- Mar 15, 2013
"When I enlisted I gave my name as Philip Pleasant. My slave name was Pleasant Whitely. I took the name Philip from my uncle, who was named Philip Thompson. Since the war I have been known and called Pleasant Whitely."
Pleasant Whitely was born in Bedford County, Virginia, around 1845. He was a slave on the plantation of Hopkins A. Whitely. On June 18, 1864, during the Battle of Lynchburg, Pleasant Whitely made a bold decision; he ran away from the plantation where he was enslaved and joined the Union Army.
Pleasant Whitely made his way to Boston, Massachusetts where he arranged to enter the army as substitute for O. F. Clark.
On July 22, 1864, Whitely enlisted into the 43rd USCT as Phillip [Philip] Pleasant and was sent to join the regiment near Petersburg, Va where he arrived September 3, 1864.
On his pension application, filed in 1911, Whitely detailed his service as follows:
"In June 1864 I ran away from my master…joined Union army, went to Charleston, W.Va., and from there to Boston, Mass., where I enlisted in Co. B, 43rd U.S.C.T. about July 22, 1864, and about Sept. 1864, went with regiment to Petersburg, Va., where command remained, until about June 1865, when went to Brownsville, Tex. by steamer. Mustered out in Texas and there by steamer to Philadelphia, Pa., where finally mustered out. Took train from New York to Philadelphia, Pa."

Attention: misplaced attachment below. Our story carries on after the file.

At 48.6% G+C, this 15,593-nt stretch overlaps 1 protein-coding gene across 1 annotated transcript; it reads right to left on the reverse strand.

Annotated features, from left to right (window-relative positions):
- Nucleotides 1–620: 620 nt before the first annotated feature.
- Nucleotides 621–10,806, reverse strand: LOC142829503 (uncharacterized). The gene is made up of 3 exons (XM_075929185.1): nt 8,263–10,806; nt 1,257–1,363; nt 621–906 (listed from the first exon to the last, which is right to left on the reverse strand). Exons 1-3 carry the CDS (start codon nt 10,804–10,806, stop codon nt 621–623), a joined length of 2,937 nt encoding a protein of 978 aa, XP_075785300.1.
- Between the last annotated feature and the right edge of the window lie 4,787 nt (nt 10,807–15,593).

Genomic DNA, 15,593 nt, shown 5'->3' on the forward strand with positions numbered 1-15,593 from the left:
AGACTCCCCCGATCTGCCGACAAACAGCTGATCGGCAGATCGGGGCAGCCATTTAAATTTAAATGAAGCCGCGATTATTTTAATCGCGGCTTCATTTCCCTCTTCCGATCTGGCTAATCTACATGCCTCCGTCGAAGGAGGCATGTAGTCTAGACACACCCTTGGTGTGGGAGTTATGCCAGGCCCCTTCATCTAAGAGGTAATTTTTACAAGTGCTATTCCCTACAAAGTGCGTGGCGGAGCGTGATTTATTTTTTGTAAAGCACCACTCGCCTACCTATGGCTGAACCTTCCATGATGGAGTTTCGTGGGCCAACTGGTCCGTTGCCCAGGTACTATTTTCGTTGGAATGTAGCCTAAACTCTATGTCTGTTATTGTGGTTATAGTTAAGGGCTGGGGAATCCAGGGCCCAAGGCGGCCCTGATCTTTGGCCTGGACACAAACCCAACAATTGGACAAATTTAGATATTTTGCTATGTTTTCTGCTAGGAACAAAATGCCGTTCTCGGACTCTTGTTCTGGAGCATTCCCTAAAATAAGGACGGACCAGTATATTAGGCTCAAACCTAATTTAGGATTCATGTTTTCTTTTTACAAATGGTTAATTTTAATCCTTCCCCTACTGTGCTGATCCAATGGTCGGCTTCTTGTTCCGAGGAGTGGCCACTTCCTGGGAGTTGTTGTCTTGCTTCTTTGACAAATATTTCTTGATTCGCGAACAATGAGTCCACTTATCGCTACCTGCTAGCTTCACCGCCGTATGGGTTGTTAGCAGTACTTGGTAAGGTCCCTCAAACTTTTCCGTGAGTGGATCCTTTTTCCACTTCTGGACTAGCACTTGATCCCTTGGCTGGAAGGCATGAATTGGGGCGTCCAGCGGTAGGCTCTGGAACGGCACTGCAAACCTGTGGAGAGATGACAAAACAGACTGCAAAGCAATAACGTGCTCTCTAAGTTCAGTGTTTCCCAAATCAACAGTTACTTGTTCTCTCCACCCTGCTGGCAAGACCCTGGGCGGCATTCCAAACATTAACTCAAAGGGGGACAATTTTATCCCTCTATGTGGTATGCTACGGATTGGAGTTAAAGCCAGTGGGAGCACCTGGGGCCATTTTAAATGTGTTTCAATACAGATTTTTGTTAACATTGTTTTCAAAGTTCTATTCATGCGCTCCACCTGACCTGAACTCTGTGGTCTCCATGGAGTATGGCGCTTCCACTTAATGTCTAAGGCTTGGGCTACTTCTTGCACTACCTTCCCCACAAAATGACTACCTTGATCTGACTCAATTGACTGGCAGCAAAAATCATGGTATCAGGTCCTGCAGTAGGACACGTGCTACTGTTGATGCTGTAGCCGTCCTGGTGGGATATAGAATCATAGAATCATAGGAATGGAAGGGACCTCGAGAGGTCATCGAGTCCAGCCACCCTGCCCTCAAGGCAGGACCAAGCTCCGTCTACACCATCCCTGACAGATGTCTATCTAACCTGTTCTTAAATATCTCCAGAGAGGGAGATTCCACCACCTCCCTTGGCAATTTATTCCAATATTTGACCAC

After the war, Whitely returned to Lynchburg and purchased property at 407 Floyd Street.
In 1911, on his pension application, he described his health as follows:
“....My disability is such as it disables me from hard labor. It does exist all the time, slightly in the summer, and warm weather, but suffers very much in the winter, with my side, which contracted while in the service of the United States, in or about the first of March year of 1865. I have been taken medicine, internals, and treated with waring Plasters on my side. .....I suffers mightily in the winter and spring with my side. I have violent attacks at times in the winter and spring...."
Apparently his disability resulted from being struck by his Captain with a sword on or about March 1865.
"...My captain struck me with his sword and ask me what was the matter while I was on drill...”
Whitely continued to live in Lynchburg the rest of his life - until April 10, 1937, when he died of kidney disease at age 92.
He was buried in the Old City Cemetery, right there in Lynchburg, just a block from his home. Of all those buried in the Old City Cemetery at Lynchburg, Pleasant Whitely is the only one known to have escaped slavery to join the Union Army.
*Portrait of Pleasant Whitely courtesy of Rosemary McDaniel via https://www.gravegarden.org/phillip-pleasant-ples-whiteley-c-1848-1937/